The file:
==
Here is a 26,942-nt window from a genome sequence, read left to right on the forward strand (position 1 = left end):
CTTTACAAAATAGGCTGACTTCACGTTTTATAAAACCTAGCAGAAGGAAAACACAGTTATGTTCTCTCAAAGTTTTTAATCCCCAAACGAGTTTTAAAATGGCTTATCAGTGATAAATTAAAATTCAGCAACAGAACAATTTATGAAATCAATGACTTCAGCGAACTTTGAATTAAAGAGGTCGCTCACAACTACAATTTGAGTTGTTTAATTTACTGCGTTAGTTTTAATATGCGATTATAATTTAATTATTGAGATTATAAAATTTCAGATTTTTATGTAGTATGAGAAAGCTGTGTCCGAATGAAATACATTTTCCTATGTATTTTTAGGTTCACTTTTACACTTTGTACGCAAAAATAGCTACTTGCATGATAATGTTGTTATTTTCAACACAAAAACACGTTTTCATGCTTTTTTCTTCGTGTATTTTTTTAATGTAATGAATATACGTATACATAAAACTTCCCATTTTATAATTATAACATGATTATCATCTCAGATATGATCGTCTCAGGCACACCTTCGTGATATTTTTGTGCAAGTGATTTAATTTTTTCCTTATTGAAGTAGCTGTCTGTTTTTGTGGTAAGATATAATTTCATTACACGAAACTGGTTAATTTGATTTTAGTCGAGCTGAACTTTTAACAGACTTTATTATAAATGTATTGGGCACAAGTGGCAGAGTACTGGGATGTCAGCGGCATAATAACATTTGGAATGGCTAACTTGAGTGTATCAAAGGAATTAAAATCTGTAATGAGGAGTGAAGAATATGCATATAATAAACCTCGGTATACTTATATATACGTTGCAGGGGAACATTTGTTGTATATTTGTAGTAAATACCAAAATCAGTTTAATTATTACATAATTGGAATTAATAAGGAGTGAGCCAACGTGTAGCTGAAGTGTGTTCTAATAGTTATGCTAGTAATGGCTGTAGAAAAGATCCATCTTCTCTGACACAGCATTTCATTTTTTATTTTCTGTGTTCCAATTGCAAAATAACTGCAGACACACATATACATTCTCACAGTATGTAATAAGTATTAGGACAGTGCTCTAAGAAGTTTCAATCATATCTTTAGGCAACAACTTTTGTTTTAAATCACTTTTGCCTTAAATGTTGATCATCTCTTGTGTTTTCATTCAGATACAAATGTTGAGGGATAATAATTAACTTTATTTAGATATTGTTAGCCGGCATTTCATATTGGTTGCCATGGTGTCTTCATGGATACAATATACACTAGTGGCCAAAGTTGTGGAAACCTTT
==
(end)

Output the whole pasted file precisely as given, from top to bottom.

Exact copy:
Here is a 26,942-nt window from a genome sequence, read left to right on the forward strand (position 1 = left end):
CTTTACAAAATAGGCTGACTTCACGTTTTATAAAACCTAGCAGAAGGAAAACACAGTTATGTTCTCTCAAAGTTTTTAATCCCCAAACGAGTTTTAAAATGGCTTATCAGTGATAAATTAAAATTCAGCAACAGAACAATTTATGAAATCAATGACTTCAGCGAACTTTGAATTAAAGAGGTCGCTCACAACTACAATTTGAGTTGTTTAATTTACTGCGTTAGTTTTAATATGCGATTATAATTTAATTATTGAGATTATAAAATTTCAGATTTTTATGTAGTATGAGAAAGCTGTGTCCGAATGAAATACATTTTCCTATGTATTTTTAGGTTCACTTTTACACTTTGTACGCAAAAATAGCTACTTGCATGATAATGTTGTTATTTTCAACACAAAAACACGTTTTCATGCTTTTTTCTTCGTGTATTTTTTTAATGTAATGAATATACGTATACATAAAACTTCCCATTTTATAATTATAACATGATTATCATCTCAGATATGATCGTCTCAGGCACACCTTCGTGATATTTTTGTGCAAGTGATTTAATTTTTTCCTTATTGAAGTAGCTGTCTGTTTTTGTGGTAAGATATAATTTCATTACACGAAACTGGTTAATTTGATTTTAGTCGAGCTGAACTTTTAACAGACTTTATTATAAATGTATTGGGCACAAGTGGCAGAGTACTGGGATGTCAGCGGCATAATAACATTTGGAATGGCTAACTTGAGTGTATCAAAGGAATTAAAATCTGTAATGAGGAGTGAAGAATATGCATATAATAAACCTCGGTATACTTATATATACGTTGCAGGGGAACATTTGTTGTATATTTGTAGTAAATACCAAAATCAGTTTAATTATTACATAATTGGAATTAATAAGGAGTGAGCCAACGTGTAGCTGAAGTGTGTTCTAATAGTTATGCTAGTAATGGCTGTAGAAAAGATCCATCTTCTCTGACACAGCATTTCATTTTTTATTTTCTGTGTTCCAATTGCAAAATAACTGCAGACACACATATACATTCTCACAGTATGTAATAAGTATTAGGACAGTGCTCTAAGAAGTTTCAATCATATCTTTAGGCAACAACTTTTGTTTTAAATCACTTTTGCCTTAAATGTTGATCATCTCTTGTGTTTTCATTCAGATACAAATGTTGAGGGATAATAATTAACTTTATTTAGATATTGTTAGCCGGCATTTCATATTGGTTGCCATGGTGTCTTCATGGATACAATATACACTAGTGGCCAAAGTTGTGGAAACCTTT